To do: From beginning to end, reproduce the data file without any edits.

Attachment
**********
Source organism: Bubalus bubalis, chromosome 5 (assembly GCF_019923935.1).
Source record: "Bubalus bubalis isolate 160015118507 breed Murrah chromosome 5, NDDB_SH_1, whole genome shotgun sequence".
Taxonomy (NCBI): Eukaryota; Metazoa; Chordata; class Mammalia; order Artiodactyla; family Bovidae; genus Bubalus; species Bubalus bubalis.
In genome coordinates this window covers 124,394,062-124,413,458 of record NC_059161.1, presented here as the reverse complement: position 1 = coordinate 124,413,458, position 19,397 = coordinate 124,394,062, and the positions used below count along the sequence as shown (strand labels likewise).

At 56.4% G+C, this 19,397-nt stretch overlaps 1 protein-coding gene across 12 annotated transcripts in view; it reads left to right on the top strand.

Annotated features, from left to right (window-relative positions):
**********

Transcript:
Source organism: Bubalus bubalis, chromosome 5 (assembly GCF_019923935.1).
Source record: "Bubalus bubalis isolate 160015118507 breed Murrah chromosome 5, NDDB_SH_1, whole genome shotgun sequence".
Taxonomy (NCBI): Eukaryota; Metazoa; Chordata; class Mammalia; order Artiodactyla; family Bovidae; genus Bubalus; species Bubalus bubalis.
In genome coordinates this window covers 124,394,062-124,413,458 of record NC_059161.1, presented here as the reverse complement: position 1 = coordinate 124,413,458, position 19,397 = coordinate 124,394,062, and the positions used below count along the sequence as shown (strand labels likewise).

At 56.4% G+C, this 19,397-nt stretch overlaps 1 protein-coding gene across 12 annotated transcripts in view; it reads left to right on the top strand.

Annotated features, from left to right (window-relative positions):